‘Treasure Ship’ ICO Dupes Investors – South Korea Asks Interpol for Help
Originally published on: Bitcoin News
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August 05, 2018
South Korean police have asked Interpol for help with an investigation into the fraudulent token sale of Shinil Gold Coins that were claimed to be backed by the “treasure” on the sunken Dmitrii Donskoi. Local media reported that the sale raised an estimated $53.5 million from about 124,000 investors.
Treasure Ship Without Treasure
South Korean company Shinil Group announced on July 18 that it had discovered the shipwreck of Russian battleship Dmitrii Donskoi that was scuttled in 1905. The company also claimed at the time that about 200 tons of gold were found on board.
The firm subsequently backtracked on its treasure claims after the country’s financial watchdog, the Financial Supervisory Service (FSS), started investigating it for stock and initial coin offering (ICO) fraud, as news.Bitcoin.com previously reported.
However, before withdrawing its claims, the ICO presale had already taken place through a Singaporean company with the same name, Shinil Group, the Korea Herald described. Shinil Gold Coin tokens are supposed to be backed by the treasure on the Dmitrii Donskoi. Nikkei reported that a full-page advertisement was run in a South Korean newspaper last month, detailing:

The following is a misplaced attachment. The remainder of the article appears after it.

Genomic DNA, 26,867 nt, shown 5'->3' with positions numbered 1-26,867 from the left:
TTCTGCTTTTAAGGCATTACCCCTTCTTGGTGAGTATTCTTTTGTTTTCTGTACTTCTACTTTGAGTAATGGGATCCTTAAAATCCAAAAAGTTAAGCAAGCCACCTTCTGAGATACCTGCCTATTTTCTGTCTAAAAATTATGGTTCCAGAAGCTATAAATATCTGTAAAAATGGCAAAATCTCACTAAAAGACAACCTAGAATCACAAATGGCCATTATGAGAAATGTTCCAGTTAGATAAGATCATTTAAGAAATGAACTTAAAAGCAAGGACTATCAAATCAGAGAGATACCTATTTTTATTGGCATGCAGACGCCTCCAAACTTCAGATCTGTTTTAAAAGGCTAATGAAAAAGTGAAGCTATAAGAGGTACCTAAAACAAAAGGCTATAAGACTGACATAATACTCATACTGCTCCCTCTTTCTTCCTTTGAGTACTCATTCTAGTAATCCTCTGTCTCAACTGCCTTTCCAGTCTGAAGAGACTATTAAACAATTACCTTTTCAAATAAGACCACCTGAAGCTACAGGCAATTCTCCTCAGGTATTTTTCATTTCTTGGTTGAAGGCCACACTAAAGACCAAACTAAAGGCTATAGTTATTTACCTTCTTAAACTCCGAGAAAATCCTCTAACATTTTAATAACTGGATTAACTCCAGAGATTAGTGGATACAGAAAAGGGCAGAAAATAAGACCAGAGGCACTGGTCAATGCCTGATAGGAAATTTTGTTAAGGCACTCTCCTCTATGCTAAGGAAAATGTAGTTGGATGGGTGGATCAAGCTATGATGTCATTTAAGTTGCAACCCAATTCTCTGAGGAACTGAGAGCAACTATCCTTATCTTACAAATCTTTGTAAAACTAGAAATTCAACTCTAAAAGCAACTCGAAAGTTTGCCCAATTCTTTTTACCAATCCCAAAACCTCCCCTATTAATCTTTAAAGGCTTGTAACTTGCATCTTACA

The newspaper ad said Shinil, one or the other, would soon show video of the Donskoi wreck and, in the first half of 2019, distribute dividends worth 10% of the value of the treasure that it estimated at 150 trillion won ($133 billion) to holders of the Shinil Gold Coin cryptocurrency.
Citing that the tokens were sold “to some 124,000 investors” during the presale, the Korea Herald elaborated, “Shinil was estimated to have raised funds worth almost 60 billion won [~$53.5 million] as of July 26 on the claim.”
The Singaporean Shinil Group claims that “the value of a coin was expected to rise to 10,000 won [~$9] compared to a presale price of 30-50 won [~$0.03-0.05], once it completed an initial coin offering on cryptocurrency exchanges,” the publication added.
Meanwhile, “experts have said imperial Russia would have no reason to load vast treasure on a ship that was going into battle and have also noted that there was a safer land route to Vladivostok, the treasure’s supposed final destination,” AFP reported.
Connection to Singaporean Company
As the FSS launched its investigation of the firm for financial fraud, Korean police also launched a criminal investigation.
Choi Yong-seok, president of the Korean Shinil Group, insisted that “Shinil Group in Singapore had nothing to do with Shinil Group in South Korea.” However, the Korea Herald pointed out that “the two companies’ founders are siblings, and the Singapore firm has been selling virtual coins, reportedly with a promise of handsome returns in case treasure is salvaged from the ship.”
Police say “the founder of the Singaporean Shinil Group, surnamed Ryu, was also wanted in connection with fraud allegations dating back to 2014” and they had already requested Interpol’s assistance with him, AFP noted. “Police has been hunting for Ryu since 2014, when he fled the country during a separate investigation…We are asking police in any relevant country to help locate and repatriate him at the earliest possible date.”
Officials of the Korean Shinil Group, including Choi, “have had travel bans imposed on them,” the news outlet detailed:
Police in Seoul requested an international arrest warrant for the founder of a Singapore-based firm Thursday after launching an investigation into the company and a South Korean startup over false claims of discovering a long-lost Russian ‘treasure ship’.
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